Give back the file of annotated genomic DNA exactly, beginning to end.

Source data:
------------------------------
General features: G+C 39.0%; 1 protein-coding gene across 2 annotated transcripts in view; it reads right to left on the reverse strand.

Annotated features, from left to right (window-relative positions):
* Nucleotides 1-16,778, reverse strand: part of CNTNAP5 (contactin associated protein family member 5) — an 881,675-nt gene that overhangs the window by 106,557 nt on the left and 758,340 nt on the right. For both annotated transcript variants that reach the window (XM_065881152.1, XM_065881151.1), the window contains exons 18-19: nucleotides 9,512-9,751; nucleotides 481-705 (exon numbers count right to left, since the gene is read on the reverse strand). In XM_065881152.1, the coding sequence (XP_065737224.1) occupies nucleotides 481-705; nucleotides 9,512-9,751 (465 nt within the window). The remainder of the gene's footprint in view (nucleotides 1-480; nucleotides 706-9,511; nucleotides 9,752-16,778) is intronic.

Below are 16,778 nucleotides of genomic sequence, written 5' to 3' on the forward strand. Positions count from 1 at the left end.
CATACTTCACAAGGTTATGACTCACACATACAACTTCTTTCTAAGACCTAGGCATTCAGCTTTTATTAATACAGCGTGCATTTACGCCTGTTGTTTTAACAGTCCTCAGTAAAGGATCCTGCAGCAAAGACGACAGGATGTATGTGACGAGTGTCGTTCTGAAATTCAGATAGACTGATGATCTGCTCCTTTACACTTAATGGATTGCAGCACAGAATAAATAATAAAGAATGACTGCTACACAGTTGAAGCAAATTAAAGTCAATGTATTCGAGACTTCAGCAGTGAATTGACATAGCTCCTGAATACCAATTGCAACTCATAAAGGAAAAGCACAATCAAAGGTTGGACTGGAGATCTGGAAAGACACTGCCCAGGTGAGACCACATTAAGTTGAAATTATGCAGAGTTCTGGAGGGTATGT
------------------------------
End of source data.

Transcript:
General features: G+C 39.0%; 1 protein-coding gene across 2 annotated transcripts in view; it reads right to left on the reverse strand.

Annotated features, from left to right (window-relative positions):
* Nucleotides 1-16,778, reverse strand: part of CNTNAP5 (contactin associated protein family member 5) — an 881,675-nt gene that overhangs the window by 106,557 nt on the left and 758,340 nt on the right. For both annotated transcript variants that reach the window (XM_065881152.1, XM_065881151.1), the window contains exons 18-19: nucleotides 9,512-9,751; nucleotides 481-705 (exon numbers count right to left, since the gene is read on the reverse strand). In XM_065881152.1, the coding sequence (XP_065737224.1) occupies nucleotides 481-705; nucleotides 9,512-9,751 (465 nt within the window). The remainder of the gene's footprint in view (nucleotides 1-480; nucleotides 706-9,511; nucleotides 9,752-16,778) is intronic.

Below are 16,778 nucleotides of genomic sequence, written 5' to 3' on the forward strand. Positions count from 1 at the left end.
CATACTTCACAAGGTTATGACTCACACATACAACTTCTTTCTAAGACCTAGGCATTCAGCTTTTATTAATACAGCGTGCATTTACGCCTGTTGTTTTAACAGTCCTCAGTAAAGGATCCTGCAGCAAAGACGACAGGATGTATGTGACGAGTGTCGTTCTGAAATTCAGATAGACTGATGATCTGCTCCTTTACACTTAATGGATTGCAGCACAGAATAAATAATAAAGAATGACTGCTACACAGTTGAAGCAAATTAAAGTCAATGTATTCGAGACTTCAGCAGTGAATTGACATAGCTCCTGAATACCAATTGCAACTCATAAAGGAAAAGCACAATCAAAGGTTGGACTGGAGATCTGGAAAGACACTGCCCAGGTGAGACCACATTAAGTTGAAATTATGCAGAGTTCTGGAGGGTATGT